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By PHYLLIS FLOWERS AND PHYLLIS LUCAS | February 20, 1995
Don't forget to get your tickets for the roast beef dinner sponsored by the United Methodist Men of Brooklyn Heights United Methodist Church, 110 Townsend Ave. Dinner will be served from 3 p.m. until 7 p.m. Saturday. Tickets are $8 for adults, $4 for children ages 6 to 12. Children age 5 and under get in free. The meal includes sliced roast beef, potatoes and gravy, green beans, corn, an unlimited salad bar, bread, dessert and beverages. Live entertainment will be provided by the Sons of the Severn and the Baltimore Harbor Chorus and Quartet.
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FEATURES
By Kit Waskom Pollard, For The Baltimore Sun | September 20, 2013
Though happily settled with her family in their Edgewater house, when Jennifer Bieberich gazed across the yard, she knew something was missing. "It was just calling for a barn," she says. The couple, including her husband Karl Bieberich, are no farmers, but that empty corner of their property is now home to a 1,050-square-foot "carriage house" barn constructed by Yankee Barn Homes, a New Hampshire-based company that designs and builds timber-frame homes around the country. The structure looks like a red barn from the outside; inside, it includes a utility space on the first floor and a great room on the second floor.
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NEWS
By John Fritze and John Fritze,SUN REPORTER | July 21, 2008
Baltimore's night scene, from dance clubs and karaoke bars to stand-up comedy and poetry slams, could get a boost under a bill expected to be introduced today in the City Council. The proposal, sponsored by City Council President Stephanie C. Rawlings-Blake, would ease zoning restrictions on restaurants and taverns offering live entertainment. Instead, the bill would create a five-member board that would license the businesses. Rawlings-Blake, who has long championed the city's entertainment sector, said she hopes the measure will encourage restaurants and taverns to offer customers something more than drinking games - but also protect residents who live near bars.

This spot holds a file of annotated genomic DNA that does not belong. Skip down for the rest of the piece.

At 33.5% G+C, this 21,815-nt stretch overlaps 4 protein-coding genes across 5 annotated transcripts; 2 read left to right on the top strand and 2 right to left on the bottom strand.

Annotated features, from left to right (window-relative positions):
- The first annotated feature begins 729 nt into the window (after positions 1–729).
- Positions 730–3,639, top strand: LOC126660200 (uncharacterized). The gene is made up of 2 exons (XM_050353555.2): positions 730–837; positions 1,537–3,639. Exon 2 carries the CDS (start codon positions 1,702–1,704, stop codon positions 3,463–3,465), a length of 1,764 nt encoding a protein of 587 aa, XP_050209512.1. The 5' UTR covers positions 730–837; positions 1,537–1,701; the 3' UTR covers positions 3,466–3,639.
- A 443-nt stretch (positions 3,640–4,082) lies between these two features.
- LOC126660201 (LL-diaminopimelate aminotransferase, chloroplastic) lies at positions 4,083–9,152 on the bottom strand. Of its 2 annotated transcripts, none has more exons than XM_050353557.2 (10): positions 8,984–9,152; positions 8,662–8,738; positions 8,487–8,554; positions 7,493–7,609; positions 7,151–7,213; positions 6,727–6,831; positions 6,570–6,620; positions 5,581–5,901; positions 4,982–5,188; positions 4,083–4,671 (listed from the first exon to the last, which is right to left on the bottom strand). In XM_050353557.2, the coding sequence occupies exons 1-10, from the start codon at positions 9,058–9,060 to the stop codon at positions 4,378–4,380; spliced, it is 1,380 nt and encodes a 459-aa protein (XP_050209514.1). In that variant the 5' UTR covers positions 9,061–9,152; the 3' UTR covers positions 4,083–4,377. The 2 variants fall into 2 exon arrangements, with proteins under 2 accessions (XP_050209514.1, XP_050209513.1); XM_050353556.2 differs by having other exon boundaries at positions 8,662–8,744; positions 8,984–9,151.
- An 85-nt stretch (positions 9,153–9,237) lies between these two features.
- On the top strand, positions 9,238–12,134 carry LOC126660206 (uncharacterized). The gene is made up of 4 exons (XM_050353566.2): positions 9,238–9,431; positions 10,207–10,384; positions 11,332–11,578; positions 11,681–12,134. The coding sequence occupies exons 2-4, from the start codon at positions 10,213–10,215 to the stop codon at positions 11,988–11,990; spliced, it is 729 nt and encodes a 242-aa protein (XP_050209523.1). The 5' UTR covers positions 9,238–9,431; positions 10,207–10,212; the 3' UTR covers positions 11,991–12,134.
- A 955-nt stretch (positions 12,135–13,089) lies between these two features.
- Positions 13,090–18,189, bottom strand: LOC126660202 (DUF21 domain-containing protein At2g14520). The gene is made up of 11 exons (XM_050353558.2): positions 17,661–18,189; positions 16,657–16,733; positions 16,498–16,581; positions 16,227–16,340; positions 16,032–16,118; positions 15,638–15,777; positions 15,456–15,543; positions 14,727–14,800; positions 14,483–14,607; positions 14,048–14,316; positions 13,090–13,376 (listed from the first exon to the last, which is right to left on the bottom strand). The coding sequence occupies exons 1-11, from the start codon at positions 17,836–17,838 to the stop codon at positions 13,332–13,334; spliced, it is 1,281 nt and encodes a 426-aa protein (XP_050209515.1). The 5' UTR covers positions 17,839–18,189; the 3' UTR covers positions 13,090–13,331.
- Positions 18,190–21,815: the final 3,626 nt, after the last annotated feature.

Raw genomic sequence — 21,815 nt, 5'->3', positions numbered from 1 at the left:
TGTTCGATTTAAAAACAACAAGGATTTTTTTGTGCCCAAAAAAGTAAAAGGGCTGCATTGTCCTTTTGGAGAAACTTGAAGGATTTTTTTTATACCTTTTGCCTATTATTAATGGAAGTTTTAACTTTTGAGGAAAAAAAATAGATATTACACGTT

NEWS
By Larry Perl, lperl@tribune.com | June 13, 2013
A collective "Oh!" greeted restaurateur Chris Spann's announcement to the Hampden Village Merchants Association on Wednesday that he plans to take over the former Dogwood restaurant space on The Avenue. Spann, owner of the well-reviewed restaurant The Wine Market Bistro in Locust Point, said he plans to open an upscale restaurant in the old Dogwood. Spann said he is still developing the concept of the new restaurant. "It's not going to be The Wine Market Bistro II, but it's going to appeal to the same people," Spann said.
BUSINESS
By Edward Gunts and Edward Gunts,ed.gunts@baltsun.com | August 18, 2009
One member of the development team served as the volunteer owner's rep for a $30 million expansion of Baltimore's School for the Arts. Two others recently turned the dilapidated Census Building on Howard Street into Miller's Court, a $20 million center with affordable housing for teachers and offices for local nonprofits. Now they've joined forces in an effort to save one of the most prominent landmarks in the Station North Arts and Entertainment District, the historic but dormant Parkway Theatre at 3-5 W. North Ave. Samuel Polakoff, managing director of Cormony Development and a member of the Board of Overseers at the School for the Arts, and Donald and Thibault Manekin of Seawall Development Corp.
NEWS
By Annie Linskey and Annie Linskey,annie.linskey@baltsun.com | July 26, 2009
Frustrated by uneven zoning rules that let some bars in Fells Point hire classical guitarists and singers but prohibit live entertainment at other establishments, neighborhood tavern owners begged the City Council to make the code fairer and more consistent. Their councilman suggested changing Baltimore zoning rules so that many more bars and restaurants could offer live performances as long as communities supported their efforts. But neighbors balked, fearing that bars would blare music and attract throngs of inebriated concert-goers, and the bill died.
BUSINESS
By Mike Hughlett and Mike Hughlett,CHICAGO TRIBUNE | April 30, 2005